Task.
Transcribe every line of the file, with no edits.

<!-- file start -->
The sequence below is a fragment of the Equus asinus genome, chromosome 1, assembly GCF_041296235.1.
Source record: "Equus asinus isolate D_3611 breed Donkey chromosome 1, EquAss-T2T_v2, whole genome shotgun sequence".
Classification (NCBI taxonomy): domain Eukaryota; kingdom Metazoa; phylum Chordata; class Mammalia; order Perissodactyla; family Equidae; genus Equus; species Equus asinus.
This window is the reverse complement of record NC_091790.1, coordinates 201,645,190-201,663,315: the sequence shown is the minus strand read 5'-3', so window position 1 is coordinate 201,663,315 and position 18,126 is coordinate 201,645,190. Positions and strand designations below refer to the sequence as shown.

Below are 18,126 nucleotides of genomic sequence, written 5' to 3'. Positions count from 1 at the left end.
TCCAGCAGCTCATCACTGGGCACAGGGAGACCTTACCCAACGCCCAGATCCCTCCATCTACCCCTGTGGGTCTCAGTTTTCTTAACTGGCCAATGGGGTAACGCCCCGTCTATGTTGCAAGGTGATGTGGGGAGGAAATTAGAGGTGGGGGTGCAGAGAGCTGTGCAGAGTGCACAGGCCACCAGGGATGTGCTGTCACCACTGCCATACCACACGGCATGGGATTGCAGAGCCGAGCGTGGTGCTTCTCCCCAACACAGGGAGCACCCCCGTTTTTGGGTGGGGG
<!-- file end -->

The sequence below is a fragment of the Equus asinus genome, chromosome 1, assembly GCF_041296235.1.
Source record: "Equus asinus isolate D_3611 breed Donkey chromosome 1, EquAss-T2T_v2, whole genome shotgun sequence".
Classification (NCBI taxonomy): domain Eukaryota; kingdom Metazoa; phylum Chordata; class Mammalia; order Perissodactyla; family Equidae; genus Equus; species Equus asinus.
This window is the reverse complement of record NC_091790.1, coordinates 201,645,190-201,663,315: the sequence shown is the minus strand read 5'-3', so window position 1 is coordinate 201,663,315 and position 18,126 is coordinate 201,645,190. Positions and strand designations below refer to the sequence as shown.

Below are 18,126 nucleotides of genomic sequence, written 5' to 3'. Positions count from 1 at the left end.
TCCAGCAGCTCATCACTGGGCACAGGGAGACCTTACCCAACGCCCAGATCCCTCCATCTACCCCTGTGGGTCTCAGTTTTCTTAACTGGCCAATGGGGTAACGCCCCGTCTATGTTGCAAGGTGATGTGGGGAGGAAATTAGAGGTGGGGGTGCAGAGAGCTGTGCAGAGTGCACAGGCCACCAGGGATGTGCTGTCACCACTGCCATACCACACGGCATGGGATTGCAGAGCCGAGCGTGGTGCTTCTCCCCAACACAGGGAGCACCCCCGTTTTTGGGTGGGGG